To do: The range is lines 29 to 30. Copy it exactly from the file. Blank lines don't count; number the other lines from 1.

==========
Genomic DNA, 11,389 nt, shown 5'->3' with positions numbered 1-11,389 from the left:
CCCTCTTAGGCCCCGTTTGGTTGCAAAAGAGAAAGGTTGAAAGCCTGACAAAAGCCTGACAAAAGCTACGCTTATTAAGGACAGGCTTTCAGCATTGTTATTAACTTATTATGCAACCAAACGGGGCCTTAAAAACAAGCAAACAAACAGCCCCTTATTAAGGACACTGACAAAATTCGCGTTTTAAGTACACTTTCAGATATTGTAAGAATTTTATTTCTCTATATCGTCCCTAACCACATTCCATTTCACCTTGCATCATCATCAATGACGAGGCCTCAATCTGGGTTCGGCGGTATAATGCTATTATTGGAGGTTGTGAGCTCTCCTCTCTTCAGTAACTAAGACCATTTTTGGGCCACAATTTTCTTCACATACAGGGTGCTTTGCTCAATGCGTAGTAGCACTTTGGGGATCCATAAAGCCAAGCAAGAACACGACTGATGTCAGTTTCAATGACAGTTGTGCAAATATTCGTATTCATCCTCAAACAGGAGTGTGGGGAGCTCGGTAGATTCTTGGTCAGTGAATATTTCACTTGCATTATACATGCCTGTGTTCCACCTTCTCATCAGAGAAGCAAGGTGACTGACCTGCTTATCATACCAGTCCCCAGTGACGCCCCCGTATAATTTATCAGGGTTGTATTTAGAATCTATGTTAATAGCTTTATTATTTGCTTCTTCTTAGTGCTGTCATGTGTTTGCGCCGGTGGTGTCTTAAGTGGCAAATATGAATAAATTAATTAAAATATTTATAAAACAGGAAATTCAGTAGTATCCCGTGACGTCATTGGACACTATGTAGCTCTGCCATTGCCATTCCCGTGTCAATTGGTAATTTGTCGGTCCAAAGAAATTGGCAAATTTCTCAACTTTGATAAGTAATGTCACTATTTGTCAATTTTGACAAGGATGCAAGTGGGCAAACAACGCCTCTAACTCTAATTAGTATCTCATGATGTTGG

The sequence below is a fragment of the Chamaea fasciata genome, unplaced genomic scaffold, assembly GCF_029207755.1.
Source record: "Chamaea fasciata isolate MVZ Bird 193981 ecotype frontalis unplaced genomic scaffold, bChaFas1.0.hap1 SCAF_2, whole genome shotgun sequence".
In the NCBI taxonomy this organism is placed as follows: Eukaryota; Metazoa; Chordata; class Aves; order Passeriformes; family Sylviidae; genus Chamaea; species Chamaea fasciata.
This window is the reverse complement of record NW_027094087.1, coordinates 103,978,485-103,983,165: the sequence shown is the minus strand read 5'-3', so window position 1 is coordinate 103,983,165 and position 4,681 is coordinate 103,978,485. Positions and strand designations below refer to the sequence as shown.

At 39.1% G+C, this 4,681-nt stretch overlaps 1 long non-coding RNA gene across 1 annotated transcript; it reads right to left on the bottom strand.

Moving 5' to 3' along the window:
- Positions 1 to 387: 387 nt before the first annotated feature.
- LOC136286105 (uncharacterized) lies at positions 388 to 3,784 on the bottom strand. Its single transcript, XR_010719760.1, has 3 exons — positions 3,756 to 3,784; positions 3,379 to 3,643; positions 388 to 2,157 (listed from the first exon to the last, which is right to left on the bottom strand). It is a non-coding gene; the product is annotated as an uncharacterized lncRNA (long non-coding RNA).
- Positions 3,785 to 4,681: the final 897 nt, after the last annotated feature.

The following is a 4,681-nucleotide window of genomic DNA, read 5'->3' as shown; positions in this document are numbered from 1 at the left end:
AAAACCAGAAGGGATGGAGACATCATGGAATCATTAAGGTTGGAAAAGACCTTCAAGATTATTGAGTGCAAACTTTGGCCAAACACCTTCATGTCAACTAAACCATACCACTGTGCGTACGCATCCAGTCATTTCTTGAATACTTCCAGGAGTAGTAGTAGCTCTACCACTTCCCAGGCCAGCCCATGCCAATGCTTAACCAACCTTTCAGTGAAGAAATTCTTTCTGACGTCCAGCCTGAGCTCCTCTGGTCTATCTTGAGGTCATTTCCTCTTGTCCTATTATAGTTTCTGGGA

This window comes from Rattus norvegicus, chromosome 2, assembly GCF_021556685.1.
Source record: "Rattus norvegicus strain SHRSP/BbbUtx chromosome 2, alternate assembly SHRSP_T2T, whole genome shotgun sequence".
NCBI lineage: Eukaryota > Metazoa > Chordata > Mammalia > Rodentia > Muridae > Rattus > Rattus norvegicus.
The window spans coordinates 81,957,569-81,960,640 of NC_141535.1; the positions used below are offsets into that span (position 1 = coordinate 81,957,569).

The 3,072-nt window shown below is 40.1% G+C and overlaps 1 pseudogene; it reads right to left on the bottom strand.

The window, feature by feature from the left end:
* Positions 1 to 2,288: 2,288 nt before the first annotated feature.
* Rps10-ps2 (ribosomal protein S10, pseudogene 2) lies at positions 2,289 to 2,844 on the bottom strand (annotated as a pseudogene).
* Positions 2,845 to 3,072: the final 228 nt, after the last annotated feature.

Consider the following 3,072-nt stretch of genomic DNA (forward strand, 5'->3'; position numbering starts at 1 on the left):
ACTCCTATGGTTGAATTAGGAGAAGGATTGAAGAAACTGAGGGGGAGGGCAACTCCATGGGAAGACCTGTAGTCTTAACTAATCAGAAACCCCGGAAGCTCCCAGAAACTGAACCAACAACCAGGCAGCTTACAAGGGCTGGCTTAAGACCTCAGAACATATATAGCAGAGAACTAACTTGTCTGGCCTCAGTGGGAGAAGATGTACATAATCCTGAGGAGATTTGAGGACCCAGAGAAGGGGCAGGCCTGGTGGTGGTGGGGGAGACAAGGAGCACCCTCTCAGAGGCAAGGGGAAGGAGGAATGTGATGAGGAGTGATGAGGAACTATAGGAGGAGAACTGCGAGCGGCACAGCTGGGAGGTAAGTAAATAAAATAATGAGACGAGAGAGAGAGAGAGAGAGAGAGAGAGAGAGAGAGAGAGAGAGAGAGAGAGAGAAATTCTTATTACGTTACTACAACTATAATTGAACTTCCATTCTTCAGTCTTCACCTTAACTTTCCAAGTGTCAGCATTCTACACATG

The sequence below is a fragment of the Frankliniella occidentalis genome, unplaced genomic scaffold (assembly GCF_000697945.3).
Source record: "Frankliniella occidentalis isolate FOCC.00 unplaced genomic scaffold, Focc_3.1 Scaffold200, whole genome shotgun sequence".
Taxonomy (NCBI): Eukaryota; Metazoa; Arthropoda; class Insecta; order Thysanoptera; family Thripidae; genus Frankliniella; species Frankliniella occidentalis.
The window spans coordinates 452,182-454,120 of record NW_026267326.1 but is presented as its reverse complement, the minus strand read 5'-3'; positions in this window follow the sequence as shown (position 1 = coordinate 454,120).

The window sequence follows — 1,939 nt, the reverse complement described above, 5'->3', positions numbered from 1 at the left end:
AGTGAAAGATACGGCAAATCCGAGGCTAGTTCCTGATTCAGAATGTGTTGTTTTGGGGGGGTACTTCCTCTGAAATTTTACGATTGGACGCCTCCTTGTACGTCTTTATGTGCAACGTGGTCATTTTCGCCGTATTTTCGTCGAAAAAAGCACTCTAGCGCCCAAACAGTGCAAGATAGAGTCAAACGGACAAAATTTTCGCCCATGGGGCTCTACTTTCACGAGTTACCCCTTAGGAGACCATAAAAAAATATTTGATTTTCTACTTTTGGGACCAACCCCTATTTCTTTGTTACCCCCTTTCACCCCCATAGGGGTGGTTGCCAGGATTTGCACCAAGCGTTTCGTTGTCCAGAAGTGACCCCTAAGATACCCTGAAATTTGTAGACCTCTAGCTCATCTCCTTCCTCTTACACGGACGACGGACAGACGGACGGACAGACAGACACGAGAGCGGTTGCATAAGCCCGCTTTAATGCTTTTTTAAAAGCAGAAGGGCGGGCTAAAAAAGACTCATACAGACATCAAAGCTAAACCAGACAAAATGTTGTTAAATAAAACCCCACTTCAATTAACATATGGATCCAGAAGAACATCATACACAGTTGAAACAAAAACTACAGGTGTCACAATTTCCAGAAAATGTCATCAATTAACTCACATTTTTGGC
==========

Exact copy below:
The window sequence follows — 1,939 nt, the reverse complement described above, 5'->3', positions numbered from 1 at the left end:
AGTGAAAGATACGGCAAATCCGAGGCTAGTTCCTGATTCAGAATGTGTTGTTTTGGGGGGGTACTTCCTCTGAAATTTTACGATTGGACGCCTCCTTGTACGTCTTTATGTGCAACGTGGTCATTTTCGCCGTATTTTCGTCGAAAAAAGCACTCTAGCGCCCAAACAGTGCAAGATAGAGTCAAACGGACAAAATTTTCGCCCATGGGGCTCTACTTTCACGAGTTACCCCTTAGGAGACCATAAAAAAATATTTGATTTTCTACTTTTGGGACCAACCCCTATTTCTTTGTTACCCCCTTTCACCCCCATAGGGGTGGTTGCCAGGATTTGCACCAAGCGTTTCGTTGTCCAGAAGTGACCCCTAAGATACCCTGAAATTTGTAGACCTCTAGCTCATCTCCTTCCTCTTACACGGACGACGGACAGACGGACGGACAGACAGACACGAGAGCGGTTGCATAAGCCCGCTTTAATGCTTTTTTAAAAGCAGAAGGGCGGGCTAAAAAAGACTCATACAGACATCAAAGCTAAACCAGACAAAATGTTGTTAAATAAAACCCCACTTCAATTAACATATGGATCCAGAAGAACATCATACACAGTTGAAACAAAAACTACAGGTGTCACAATTTCCAGAAAATGTCATCAATTAACTCACATTTTTGGC